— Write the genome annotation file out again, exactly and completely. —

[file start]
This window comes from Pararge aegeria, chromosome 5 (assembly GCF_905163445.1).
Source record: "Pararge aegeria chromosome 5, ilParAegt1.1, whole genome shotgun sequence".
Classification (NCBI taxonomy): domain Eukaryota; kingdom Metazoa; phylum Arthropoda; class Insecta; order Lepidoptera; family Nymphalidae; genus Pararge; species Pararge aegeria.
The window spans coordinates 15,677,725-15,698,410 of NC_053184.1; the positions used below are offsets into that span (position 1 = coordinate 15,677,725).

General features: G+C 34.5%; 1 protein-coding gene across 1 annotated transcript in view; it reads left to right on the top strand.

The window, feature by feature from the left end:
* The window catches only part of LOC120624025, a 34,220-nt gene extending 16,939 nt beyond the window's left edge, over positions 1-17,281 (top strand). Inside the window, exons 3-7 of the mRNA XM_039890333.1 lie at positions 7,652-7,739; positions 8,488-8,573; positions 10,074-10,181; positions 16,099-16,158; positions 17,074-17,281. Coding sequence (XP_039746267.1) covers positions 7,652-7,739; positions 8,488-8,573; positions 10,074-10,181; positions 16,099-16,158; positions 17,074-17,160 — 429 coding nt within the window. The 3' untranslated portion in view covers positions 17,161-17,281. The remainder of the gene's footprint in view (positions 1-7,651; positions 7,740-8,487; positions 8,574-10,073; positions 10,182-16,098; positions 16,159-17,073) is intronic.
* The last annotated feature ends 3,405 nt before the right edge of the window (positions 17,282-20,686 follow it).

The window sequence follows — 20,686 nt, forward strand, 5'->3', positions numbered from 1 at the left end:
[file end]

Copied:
This window comes from Pararge aegeria, chromosome 5 (assembly GCF_905163445.1).
Source record: "Pararge aegeria chromosome 5, ilParAegt1.1, whole genome shotgun sequence".
Classification (NCBI taxonomy): domain Eukaryota; kingdom Metazoa; phylum Arthropoda; class Insecta; order Lepidoptera; family Nymphalidae; genus Pararge; species Pararge aegeria.
The window spans coordinates 15,677,725-15,698,410 of NC_053184.1; the positions used below are offsets into that span (position 1 = coordinate 15,677,725).

General features: G+C 34.5%; 1 protein-coding gene across 1 annotated transcript in view; it reads left to right on the top strand.

The window, feature by feature from the left end:
* The window catches only part of LOC120624025, a 34,220-nt gene extending 16,939 nt beyond the window's left edge, over positions 1-17,281 (top strand). Inside the window, exons 3-7 of the mRNA XM_039890333.1 lie at positions 7,652-7,739; positions 8,488-8,573; positions 10,074-10,181; positions 16,099-16,158; positions 17,074-17,281. Coding sequence (XP_039746267.1) covers positions 7,652-7,739; positions 8,488-8,573; positions 10,074-10,181; positions 16,099-16,158; positions 17,074-17,160 — 429 coding nt within the window. The 3' untranslated portion in view covers positions 17,161-17,281. The remainder of the gene's footprint in view (positions 1-7,651; positions 7,740-8,487; positions 8,574-10,073; positions 10,182-16,098; positions 16,159-17,073) is intronic.
* The last annotated feature ends 3,405 nt before the right edge of the window (positions 17,282-20,686 follow it).

The window sequence follows — 20,686 nt, forward strand, 5'->3', positions numbered from 1 at the left end: